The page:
The Detroit Zoo’s 5-month-old wallaby joey went missing over the weekend, and yesterday zoo officials suggested a haunting possible explanation: that the young marsupial may have been plucked out of its enclosure by a bird of prey.
The red-necked wallaby (Notamacropus rufogriseous) is a small marsupial species native to eastern Australia and Tasmania. Marsupials are born prematurely and finish their development inside their mother’s pouch, only venturing out when they are developed enough.
The joey vanished from a 2-acre habitat in the Detroit Zoo’s Australian Outback Adventure, which hosts 11 kangaroos and wallabies. Sprocket, the joey’s 4-year-old mother, also lives in the enclosure. At 5 (or 6—the zoo isn’t quite sure) months old, the joey was just starting to spend time outside of Sprocket’s pouch, according to a Detroit Zoo Facebook post shared just two days before the animal’s disappearance. It was last seen in its enclosure on Saturday afternoon.
The animal was about rabbit-sized, making it very attractive fodder for the owls and hawks that live near the zoo. “At this time, we believe it is likely one of these aerial predators was involved,” officials said in a Facebook post.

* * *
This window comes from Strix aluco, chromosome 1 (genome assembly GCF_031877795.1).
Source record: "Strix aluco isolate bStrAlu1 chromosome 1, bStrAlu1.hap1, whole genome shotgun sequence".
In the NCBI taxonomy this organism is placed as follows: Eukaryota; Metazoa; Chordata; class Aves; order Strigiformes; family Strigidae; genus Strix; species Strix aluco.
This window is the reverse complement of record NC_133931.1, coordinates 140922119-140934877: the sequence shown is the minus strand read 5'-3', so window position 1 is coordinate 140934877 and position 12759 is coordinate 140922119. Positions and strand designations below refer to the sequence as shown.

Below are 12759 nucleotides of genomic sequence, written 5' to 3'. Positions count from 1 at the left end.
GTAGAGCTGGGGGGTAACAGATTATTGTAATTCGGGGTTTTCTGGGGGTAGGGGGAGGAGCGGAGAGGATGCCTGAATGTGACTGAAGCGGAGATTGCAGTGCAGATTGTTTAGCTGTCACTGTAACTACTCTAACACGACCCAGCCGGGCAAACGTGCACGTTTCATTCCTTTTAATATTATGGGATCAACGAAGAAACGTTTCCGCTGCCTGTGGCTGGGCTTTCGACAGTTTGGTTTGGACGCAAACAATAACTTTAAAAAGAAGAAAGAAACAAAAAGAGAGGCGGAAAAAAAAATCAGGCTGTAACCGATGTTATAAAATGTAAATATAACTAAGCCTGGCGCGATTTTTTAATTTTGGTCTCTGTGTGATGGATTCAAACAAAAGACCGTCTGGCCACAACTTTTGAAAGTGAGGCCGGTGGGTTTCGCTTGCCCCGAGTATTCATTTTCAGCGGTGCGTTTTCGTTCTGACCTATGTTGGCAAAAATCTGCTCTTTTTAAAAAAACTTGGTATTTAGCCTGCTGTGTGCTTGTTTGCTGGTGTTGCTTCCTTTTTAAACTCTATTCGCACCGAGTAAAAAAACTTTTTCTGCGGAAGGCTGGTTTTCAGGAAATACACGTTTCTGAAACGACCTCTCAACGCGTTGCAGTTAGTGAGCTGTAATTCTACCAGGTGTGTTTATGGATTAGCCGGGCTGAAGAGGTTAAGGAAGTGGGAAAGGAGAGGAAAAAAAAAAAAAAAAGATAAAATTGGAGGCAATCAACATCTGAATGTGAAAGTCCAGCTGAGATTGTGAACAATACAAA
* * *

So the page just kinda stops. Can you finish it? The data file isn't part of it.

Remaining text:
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“We have surveillance cameras in a number of places in the zoo, and our security team is reviewing surveillance footage,” Scott Carter, the chief life science officer with the Detroit Zoological Society, told FOX 2 Detroit. “We also have trail cameras in a number of places.”
It’s not unheard of for zoos to lose animals in their care. Last October, Gladys, a massive Eurasian eagle-owl, escaped her Minnesota Zoo enclosure. Gladys was later found critically injured by a nearby roadside and died, but not before tasting freedom and, apparently, a cat on someone’s roof.
Birds of prey will often go after animals that aren’t their usual prey, including small dogs and cats. You may even recall a viral video of an eagle trying to pluck a human baby off a golf course; thankfully, in that case, the eagle left empty-taloned.
More: Scientists Figured Out Which Animals Were in a Zoo Just by Taking DNA From the Air